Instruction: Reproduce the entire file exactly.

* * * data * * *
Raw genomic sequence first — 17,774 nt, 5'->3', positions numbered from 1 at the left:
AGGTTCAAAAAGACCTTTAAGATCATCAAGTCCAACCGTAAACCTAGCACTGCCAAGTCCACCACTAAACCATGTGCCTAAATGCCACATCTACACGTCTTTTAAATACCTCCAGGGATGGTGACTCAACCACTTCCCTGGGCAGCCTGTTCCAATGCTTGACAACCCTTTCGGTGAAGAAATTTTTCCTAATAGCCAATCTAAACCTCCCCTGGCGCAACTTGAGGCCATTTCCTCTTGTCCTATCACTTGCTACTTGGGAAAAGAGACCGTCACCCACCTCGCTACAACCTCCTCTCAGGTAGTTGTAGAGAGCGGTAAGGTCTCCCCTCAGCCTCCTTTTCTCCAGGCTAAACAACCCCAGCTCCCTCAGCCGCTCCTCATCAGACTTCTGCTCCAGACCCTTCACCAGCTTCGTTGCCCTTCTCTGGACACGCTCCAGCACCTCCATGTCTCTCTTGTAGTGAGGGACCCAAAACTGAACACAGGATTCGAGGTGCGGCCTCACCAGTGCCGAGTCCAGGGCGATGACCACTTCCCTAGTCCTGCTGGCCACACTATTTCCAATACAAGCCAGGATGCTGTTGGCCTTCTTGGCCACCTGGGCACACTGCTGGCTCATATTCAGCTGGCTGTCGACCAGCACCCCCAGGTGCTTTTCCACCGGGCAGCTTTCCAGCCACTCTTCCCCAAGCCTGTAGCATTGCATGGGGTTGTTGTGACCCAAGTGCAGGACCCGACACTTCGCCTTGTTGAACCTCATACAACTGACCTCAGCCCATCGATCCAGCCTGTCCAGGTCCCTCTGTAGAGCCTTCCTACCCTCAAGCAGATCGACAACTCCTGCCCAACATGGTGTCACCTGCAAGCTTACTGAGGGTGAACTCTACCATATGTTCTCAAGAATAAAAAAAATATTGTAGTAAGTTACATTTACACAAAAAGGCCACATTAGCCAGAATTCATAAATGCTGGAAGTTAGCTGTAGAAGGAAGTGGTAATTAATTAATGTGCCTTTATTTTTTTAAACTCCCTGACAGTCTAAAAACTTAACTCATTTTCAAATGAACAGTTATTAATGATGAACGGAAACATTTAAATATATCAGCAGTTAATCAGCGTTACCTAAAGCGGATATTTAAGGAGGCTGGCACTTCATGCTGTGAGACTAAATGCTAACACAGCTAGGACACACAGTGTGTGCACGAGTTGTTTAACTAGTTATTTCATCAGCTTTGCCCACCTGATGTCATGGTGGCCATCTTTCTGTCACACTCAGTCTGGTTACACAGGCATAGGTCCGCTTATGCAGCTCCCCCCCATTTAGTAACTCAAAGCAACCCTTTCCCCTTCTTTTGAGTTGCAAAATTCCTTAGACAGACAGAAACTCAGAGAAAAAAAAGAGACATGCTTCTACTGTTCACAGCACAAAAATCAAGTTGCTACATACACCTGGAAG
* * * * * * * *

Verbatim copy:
Raw genomic sequence first — 17,774 nt, 5'->3', positions numbered from 1 at the left:
AGGTTCAAAAAGACCTTTAAGATCATCAAGTCCAACCGTAAACCTAGCACTGCCAAGTCCACCACTAAACCATGTGCCTAAATGCCACATCTACACGTCTTTTAAATACCTCCAGGGATGGTGACTCAACCACTTCCCTGGGCAGCCTGTTCCAATGCTTGACAACCCTTTCGGTGAAGAAATTTTTCCTAATAGCCAATCTAAACCTCCCCTGGCGCAACTTGAGGCCATTTCCTCTTGTCCTATCACTTGCTACTTGGGAAAAGAGACCGTCACCCACCTCGCTACAACCTCCTCTCAGGTAGTTGTAGAGAGCGGTAAGGTCTCCCCTCAGCCTCCTTTTCTCCAGGCTAAACAACCCCAGCTCCCTCAGCCGCTCCTCATCAGACTTCTGCTCCAGACCCTTCACCAGCTTCGTTGCCCTTCTCTGGACACGCTCCAGCACCTCCATGTCTCTCTTGTAGTGAGGGACCCAAAACTGAACACAGGATTCGAGGTGCGGCCTCACCAGTGCCGAGTCCAGGGCGATGACCACTTCCCTAGTCCTGCTGGCCACACTATTTCCAATACAAGCCAGGATGCTGTTGGCCTTCTTGGCCACCTGGGCACACTGCTGGCTCATATTCAGCTGGCTGTCGACCAGCACCCCCAGGTGCTTTTCCACCGGGCAGCTTTCCAGCCACTCTTCCCCAAGCCTGTAGCATTGCATGGGGTTGTTGTGACCCAAGTGCAGGACCCGACACTTCGCCTTGTTGAACCTCATACAACTGACCTCAGCCCATCGATCCAGCCTGTCCAGGTCCCTCTGTAGAGCCTTCCTACCCTCAAGCAGATCGACAACTCCTGCCCAACATGGTGTCACCTGCAAGCTTACTGAGGGTGAACTCTACCATATGTTCTCAAGAATAAAAAAAATATTGTAGTAAGTTACATTTACACAAAAAGGCCACATTAGCCAGAATTCATAAATGCTGGAAGTTAGCTGTAGAAGGAAGTGGTAATTAATTAATGTGCCTTTATTTTTTTAAACTCCCTGACAGTCTAAAAACTTAACTCATTTTCAAATGAACAGTTATTAATGATGAACGGAAACATTTAAATATATCAGCAGTTAATCAGCGTTACCTAAAGCGGATATTTAAGGAGGCTGGCACTTCATGCTGTGAGACTAAATGCTAACACAGCTAGGACACACAGTGTGTGCACGAGTTGTTTAACTAGTTATTTCATCAGCTTTGCCCACCTGATGTCATGGTGGCCATCTTTCTGTCACACTCAGTCTGGTTACACAGGCATAGGTCCGCTTATGCAGCTCCCCCCCATTTAGTAACTCAAAGCAACCCTTTCCCCTTCTTTTGAGTTGCAAAATTCCTTAGACAGACAGAAACTCAGAGAAAAAAAAGAGACATGCTTCTACTGTTCACAGCACAAAAATCAAGTTGCTACATACACCTGGAAG